Saturday, 16 August 2014

The Master (4 Stars)

Freddie Quell (Joaquin Phoenix) is an American sailor in the Second World War. When the war is over he is traumatised by his experiences and is unable to settle down. After doing a series of jobs he stows away in a yacht one night. When he wakes up the yacht is at sea, and he meets the yacht's owner, Lancaster Dodd (Philip Seymour Hoffman). Far from being angry, Lancaster offers Freddie work on the yacht, and he also invites him to his daughter's wedding. Freddie soon discovers that Lancaster is the leader of a cult called The Cause, and the other passengers on the yacht call him Master.

Freddie becomes a close friend of Lancaster and joins the cult, even though the other members warn Lancaster against him. They think that Freddie is unwilling to get over his alcohol addiction and become a better man. Freddie also has problems with aggression. Whenever anyone insults Lancaster or The Cause Freddie beats him up. Lancaster says that he doesn't approve of violence, but makes no attempt to stop Freddie doing it again.

The fictional cult, The Cause, is obviously based on Scientology. In The Cause people advance through psychoanalysis rather than meditation. It is taught that perfection can only be attained by remembering and dealing with things that happened in past lives. Apart from the similarity in the teachings, the film mirrors conflicts that Scientology's founder L. Ron Hubbard had with his son and other family members.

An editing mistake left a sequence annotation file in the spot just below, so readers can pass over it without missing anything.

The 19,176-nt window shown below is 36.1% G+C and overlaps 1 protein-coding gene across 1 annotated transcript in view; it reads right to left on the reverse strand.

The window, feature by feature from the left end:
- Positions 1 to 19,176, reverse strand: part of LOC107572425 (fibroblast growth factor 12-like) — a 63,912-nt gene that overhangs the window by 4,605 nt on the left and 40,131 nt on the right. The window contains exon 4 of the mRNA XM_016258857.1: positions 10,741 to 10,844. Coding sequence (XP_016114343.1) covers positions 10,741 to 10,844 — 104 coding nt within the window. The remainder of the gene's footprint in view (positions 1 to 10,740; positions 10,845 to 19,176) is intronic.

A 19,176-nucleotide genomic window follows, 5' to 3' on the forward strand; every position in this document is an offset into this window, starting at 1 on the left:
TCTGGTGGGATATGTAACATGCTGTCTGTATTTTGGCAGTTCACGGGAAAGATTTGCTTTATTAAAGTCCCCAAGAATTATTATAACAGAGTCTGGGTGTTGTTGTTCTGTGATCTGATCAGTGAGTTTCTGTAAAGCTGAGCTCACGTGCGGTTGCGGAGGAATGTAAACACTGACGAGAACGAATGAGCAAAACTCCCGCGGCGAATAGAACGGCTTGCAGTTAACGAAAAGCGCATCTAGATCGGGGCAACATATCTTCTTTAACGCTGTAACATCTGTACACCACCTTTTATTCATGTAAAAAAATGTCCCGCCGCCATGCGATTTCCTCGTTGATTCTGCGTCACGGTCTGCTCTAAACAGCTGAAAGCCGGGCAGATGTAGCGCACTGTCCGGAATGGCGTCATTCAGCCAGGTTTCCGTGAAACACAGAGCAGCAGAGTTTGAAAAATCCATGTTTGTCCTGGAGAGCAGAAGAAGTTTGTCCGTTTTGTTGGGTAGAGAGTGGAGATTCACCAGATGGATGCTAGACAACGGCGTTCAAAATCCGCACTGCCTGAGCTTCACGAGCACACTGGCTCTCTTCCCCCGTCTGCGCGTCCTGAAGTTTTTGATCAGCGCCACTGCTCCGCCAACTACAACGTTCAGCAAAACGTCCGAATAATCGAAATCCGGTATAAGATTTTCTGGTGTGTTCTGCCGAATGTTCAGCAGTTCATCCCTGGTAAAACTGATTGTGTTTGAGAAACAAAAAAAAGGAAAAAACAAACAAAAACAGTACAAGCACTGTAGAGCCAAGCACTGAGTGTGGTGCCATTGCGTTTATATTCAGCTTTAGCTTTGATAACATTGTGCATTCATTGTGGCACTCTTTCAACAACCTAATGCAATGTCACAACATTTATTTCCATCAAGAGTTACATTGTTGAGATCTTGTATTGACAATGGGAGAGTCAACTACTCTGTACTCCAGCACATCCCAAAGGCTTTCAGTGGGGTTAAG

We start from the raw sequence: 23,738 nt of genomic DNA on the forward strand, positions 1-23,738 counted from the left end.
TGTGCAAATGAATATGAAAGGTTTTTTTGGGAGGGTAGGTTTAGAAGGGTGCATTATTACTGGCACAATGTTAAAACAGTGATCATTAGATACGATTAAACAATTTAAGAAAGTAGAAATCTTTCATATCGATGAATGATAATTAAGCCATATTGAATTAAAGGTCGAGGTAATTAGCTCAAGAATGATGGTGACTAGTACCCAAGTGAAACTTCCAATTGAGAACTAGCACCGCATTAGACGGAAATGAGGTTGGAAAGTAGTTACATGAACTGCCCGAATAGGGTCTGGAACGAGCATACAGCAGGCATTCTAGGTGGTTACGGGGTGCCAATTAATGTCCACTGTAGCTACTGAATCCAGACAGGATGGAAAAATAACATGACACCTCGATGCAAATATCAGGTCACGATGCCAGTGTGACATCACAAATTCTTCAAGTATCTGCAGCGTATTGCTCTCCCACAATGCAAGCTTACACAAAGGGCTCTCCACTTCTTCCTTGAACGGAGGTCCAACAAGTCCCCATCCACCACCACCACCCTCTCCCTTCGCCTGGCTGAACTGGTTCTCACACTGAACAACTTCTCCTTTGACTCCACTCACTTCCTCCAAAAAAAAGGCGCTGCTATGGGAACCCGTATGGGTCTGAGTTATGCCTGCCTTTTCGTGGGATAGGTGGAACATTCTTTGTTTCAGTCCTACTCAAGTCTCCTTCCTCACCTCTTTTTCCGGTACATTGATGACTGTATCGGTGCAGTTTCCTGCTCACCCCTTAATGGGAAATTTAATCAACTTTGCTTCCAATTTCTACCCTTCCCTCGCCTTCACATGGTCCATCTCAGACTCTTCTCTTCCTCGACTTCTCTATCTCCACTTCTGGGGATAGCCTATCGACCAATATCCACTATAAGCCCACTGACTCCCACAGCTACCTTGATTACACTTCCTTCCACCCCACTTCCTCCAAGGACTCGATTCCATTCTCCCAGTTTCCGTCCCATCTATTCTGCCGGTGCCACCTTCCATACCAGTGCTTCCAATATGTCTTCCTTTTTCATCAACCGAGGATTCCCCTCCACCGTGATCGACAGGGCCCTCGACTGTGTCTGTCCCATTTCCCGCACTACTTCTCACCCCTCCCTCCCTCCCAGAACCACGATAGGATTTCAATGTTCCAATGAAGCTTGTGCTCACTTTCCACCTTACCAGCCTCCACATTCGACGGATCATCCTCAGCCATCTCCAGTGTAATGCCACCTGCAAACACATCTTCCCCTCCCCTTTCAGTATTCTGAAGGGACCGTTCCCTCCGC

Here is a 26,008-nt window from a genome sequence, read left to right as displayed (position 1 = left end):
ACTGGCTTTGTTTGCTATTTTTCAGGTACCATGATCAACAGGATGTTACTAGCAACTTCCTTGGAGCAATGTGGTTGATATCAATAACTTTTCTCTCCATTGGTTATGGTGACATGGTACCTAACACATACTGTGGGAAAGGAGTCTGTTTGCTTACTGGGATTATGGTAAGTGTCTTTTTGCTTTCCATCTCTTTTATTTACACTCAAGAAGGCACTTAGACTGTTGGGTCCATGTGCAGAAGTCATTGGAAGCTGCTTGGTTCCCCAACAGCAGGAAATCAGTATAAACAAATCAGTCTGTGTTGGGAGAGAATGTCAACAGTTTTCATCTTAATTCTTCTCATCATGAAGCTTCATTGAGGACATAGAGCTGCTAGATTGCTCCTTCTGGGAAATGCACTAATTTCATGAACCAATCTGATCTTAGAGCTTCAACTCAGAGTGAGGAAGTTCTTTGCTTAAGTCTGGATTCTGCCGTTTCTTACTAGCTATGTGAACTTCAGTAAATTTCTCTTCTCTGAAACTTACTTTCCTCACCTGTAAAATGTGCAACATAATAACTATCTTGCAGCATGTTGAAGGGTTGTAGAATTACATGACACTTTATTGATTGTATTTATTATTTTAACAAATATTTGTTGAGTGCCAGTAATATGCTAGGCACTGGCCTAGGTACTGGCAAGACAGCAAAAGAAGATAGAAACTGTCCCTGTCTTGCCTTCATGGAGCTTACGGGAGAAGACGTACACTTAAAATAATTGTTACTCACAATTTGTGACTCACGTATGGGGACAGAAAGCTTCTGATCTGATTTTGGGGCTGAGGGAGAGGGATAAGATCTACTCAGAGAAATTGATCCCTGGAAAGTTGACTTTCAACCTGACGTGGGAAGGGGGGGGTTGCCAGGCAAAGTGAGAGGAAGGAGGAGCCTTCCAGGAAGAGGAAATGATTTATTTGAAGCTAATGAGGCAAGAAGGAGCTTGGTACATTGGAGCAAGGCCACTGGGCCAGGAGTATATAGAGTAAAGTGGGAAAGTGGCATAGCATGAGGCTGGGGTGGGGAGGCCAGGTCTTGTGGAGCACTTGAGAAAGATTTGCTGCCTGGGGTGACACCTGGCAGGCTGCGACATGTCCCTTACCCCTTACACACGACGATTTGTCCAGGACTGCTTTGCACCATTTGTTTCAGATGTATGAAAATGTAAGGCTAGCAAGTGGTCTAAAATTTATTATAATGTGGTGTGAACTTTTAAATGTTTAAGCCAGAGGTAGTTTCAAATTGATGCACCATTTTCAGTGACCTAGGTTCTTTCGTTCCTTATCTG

The film created controversy as soon as it was announced. The similarities to Scientology were enough to make many cult members angry. Legal proceedings were avoided by never claiming the film was about Scientology, even though everyone knew it was. Apart from this, the film isn't directly about the cult; the central character is Freddie Quell, and it follows his spiritual journey, while The Cause and its members remain in the background, sometimes helping, sometimes hindering him.

The powerful performances by Joaquin Phoenix and Philip Seymour Hoffman won them Oscar nominations. The only thing I would fault is that the film has no resolution. Freddie drifts into The Cause, remains a while and drifts back out with almost nothing to show for it. He hasn't become a better man. On the other hand, I'm sure that this was intentional. Other films by Paul Thomas Anderson, which he both writes and directs, have the same style. One of the things that screenwriters learn is that the characters in their scripts should follow arcs. They should start the film as one person and end as another. In a typical character arc a person begins either as weak or morally objectionable, and then the film presents challenges, at the end of which the person is stronger or a better person. This might be good storytelling, but is it the way real life works? Not necessarily. There's nothing wrong with experimental films that do without character arcs, but to me personally I feel that something is lacking.

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